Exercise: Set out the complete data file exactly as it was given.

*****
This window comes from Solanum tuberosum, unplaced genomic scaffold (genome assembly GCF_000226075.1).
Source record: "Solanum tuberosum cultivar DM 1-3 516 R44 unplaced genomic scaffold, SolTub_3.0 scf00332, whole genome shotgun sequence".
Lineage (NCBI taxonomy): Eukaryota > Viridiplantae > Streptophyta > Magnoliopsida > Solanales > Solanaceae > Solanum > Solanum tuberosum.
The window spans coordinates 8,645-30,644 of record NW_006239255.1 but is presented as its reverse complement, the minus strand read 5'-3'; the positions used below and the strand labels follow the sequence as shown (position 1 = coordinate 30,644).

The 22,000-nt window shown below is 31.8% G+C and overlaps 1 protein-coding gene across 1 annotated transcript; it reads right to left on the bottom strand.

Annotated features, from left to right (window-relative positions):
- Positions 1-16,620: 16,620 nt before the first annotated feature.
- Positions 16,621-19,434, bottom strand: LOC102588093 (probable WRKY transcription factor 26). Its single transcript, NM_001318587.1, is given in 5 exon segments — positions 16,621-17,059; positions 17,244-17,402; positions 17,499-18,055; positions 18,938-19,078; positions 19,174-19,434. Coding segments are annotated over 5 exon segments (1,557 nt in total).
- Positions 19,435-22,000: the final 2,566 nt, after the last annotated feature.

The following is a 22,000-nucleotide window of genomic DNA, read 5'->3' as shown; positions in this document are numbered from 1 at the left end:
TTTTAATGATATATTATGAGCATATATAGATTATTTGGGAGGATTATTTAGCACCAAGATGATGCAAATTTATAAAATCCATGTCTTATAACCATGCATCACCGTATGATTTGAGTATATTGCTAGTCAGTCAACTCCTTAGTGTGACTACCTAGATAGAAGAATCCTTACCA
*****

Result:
This window comes from Solanum tuberosum, unplaced genomic scaffold (genome assembly GCF_000226075.1).
Source record: "Solanum tuberosum cultivar DM 1-3 516 R44 unplaced genomic scaffold, SolTub_3.0 scf00332, whole genome shotgun sequence".
Lineage (NCBI taxonomy): Eukaryota > Viridiplantae > Streptophyta > Magnoliopsida > Solanales > Solanaceae > Solanum > Solanum tuberosum.
The window spans coordinates 8,645-30,644 of record NW_006239255.1 but is presented as its reverse complement, the minus strand read 5'-3'; the positions used below and the strand labels follow the sequence as shown (position 1 = coordinate 30,644).

The 22,000-nt window shown below is 31.8% G+C and overlaps 1 protein-coding gene across 1 annotated transcript; it reads right to left on the bottom strand.

Annotated features, from left to right (window-relative positions):
- Positions 1-16,620: 16,620 nt before the first annotated feature.
- Positions 16,621-19,434, bottom strand: LOC102588093 (probable WRKY transcription factor 26). Its single transcript, NM_001318587.1, is given in 5 exon segments — positions 16,621-17,059; positions 17,244-17,402; positions 17,499-18,055; positions 18,938-19,078; positions 19,174-19,434. Coding segments are annotated over 5 exon segments (1,557 nt in total).
- Positions 19,435-22,000: the final 2,566 nt, after the last annotated feature.

The following is a 22,000-nucleotide window of genomic DNA, read 5'->3' as shown; positions in this document are numbered from 1 at the left end:
TTTTAATGATATATTATGAGCATATATAGATTATTTGGGAGGATTATTTAGCACCAAGATGATGCAAATTTATAAAATCCATGTCTTATAACCATGCATCACCGTATGATTTGAGTATATTGCTAGTCAGTCAACTCCTTAGTGTGACTACCTAGATAGAAGAATCCTTACCA